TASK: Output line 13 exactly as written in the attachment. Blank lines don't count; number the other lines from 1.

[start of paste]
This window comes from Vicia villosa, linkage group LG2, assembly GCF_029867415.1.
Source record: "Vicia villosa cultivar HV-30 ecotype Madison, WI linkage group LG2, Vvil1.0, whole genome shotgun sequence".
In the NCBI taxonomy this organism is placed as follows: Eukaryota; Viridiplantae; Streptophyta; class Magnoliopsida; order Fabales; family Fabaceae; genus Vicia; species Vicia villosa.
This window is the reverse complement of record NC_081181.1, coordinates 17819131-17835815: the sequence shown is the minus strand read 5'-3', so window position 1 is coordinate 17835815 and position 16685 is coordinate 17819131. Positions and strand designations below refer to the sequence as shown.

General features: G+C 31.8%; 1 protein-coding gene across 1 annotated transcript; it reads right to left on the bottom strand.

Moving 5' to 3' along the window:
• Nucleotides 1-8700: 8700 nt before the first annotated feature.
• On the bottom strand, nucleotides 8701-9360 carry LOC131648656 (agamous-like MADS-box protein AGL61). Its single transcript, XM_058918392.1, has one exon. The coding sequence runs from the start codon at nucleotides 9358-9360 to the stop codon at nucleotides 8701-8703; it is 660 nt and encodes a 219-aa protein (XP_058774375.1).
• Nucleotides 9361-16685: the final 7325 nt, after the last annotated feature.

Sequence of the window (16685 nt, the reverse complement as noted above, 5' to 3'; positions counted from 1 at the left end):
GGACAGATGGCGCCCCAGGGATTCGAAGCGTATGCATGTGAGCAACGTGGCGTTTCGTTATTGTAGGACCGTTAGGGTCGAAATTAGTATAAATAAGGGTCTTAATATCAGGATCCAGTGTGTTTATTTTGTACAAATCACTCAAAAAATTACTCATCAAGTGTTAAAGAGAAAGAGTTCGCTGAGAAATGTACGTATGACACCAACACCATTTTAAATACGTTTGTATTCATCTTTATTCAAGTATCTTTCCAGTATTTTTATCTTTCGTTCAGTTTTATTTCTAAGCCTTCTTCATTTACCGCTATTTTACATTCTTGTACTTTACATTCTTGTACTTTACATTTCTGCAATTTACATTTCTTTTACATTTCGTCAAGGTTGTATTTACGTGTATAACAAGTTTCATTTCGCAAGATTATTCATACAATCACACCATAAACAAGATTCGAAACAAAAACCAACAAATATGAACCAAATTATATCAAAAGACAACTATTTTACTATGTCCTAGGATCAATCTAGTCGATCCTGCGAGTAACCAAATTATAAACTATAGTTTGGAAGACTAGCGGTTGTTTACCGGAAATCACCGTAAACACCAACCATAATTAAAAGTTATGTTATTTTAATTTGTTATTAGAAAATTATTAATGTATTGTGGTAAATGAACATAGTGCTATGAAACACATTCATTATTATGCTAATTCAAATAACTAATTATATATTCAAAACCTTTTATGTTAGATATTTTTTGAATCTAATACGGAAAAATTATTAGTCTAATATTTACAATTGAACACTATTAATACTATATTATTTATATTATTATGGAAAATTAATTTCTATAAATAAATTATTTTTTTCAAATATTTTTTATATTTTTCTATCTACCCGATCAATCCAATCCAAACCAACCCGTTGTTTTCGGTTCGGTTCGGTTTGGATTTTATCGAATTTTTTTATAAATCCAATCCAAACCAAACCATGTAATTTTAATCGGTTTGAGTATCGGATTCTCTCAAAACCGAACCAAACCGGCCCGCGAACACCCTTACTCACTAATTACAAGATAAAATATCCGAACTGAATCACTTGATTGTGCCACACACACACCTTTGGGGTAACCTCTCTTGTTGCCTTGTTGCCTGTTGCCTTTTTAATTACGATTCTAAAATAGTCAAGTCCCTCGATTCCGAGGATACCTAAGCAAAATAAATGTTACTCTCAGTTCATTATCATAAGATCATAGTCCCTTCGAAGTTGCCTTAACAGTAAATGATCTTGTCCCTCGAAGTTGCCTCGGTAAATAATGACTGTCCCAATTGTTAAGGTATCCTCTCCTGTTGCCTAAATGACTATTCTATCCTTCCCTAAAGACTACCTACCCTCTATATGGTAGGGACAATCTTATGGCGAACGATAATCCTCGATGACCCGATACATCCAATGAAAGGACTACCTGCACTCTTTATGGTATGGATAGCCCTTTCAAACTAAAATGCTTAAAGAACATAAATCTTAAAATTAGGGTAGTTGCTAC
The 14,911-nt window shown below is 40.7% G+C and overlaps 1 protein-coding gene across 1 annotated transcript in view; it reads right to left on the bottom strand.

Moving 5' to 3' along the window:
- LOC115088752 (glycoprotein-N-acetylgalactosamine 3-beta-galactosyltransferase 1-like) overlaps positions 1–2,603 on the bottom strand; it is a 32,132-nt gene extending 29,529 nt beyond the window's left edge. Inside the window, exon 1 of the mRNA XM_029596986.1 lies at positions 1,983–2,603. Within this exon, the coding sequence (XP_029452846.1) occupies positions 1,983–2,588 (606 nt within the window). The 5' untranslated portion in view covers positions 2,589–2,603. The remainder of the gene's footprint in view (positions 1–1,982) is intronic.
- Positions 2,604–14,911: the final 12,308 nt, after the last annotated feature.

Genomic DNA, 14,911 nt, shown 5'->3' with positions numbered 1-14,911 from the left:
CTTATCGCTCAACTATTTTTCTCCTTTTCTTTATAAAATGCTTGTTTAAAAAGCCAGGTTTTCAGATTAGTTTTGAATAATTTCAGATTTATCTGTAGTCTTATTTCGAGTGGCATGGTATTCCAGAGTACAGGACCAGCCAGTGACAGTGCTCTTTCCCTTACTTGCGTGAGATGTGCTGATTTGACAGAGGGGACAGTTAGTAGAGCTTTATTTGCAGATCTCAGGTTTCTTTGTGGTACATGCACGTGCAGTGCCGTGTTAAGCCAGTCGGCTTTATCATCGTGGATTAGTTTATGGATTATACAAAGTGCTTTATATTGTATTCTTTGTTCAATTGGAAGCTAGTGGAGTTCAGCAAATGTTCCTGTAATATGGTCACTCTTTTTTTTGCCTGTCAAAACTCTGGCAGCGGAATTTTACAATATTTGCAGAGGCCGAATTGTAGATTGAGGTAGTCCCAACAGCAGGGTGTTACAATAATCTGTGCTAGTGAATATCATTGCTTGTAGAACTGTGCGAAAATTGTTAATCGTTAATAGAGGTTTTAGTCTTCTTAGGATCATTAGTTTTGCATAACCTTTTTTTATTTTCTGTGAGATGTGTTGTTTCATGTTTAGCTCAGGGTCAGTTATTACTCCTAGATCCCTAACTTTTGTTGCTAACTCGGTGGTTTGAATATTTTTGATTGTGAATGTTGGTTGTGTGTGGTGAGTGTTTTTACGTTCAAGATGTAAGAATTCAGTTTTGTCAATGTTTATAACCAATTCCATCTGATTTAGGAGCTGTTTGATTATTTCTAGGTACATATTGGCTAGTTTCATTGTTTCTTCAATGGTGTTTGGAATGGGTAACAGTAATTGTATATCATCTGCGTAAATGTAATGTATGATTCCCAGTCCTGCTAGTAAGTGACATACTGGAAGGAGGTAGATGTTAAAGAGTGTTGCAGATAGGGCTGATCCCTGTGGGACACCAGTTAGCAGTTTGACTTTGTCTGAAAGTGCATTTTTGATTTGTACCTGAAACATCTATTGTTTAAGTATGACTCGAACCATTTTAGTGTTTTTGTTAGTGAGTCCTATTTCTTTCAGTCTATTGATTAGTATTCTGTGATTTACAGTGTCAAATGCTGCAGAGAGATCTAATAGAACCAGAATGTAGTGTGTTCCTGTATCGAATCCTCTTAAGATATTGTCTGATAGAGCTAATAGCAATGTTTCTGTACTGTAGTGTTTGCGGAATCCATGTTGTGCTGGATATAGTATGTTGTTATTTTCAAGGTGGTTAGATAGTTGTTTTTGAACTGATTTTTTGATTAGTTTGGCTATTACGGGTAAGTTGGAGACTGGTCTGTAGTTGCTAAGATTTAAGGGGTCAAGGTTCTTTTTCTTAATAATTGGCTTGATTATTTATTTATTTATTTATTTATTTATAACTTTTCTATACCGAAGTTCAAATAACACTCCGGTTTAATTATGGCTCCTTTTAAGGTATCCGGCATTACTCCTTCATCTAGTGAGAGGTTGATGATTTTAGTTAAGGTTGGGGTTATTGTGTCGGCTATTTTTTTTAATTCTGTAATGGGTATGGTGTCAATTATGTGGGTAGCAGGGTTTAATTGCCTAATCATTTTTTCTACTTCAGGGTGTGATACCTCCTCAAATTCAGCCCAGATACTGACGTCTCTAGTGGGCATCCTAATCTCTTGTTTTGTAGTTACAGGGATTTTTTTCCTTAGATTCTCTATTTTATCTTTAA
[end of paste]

Moving 5' to 3' along the window: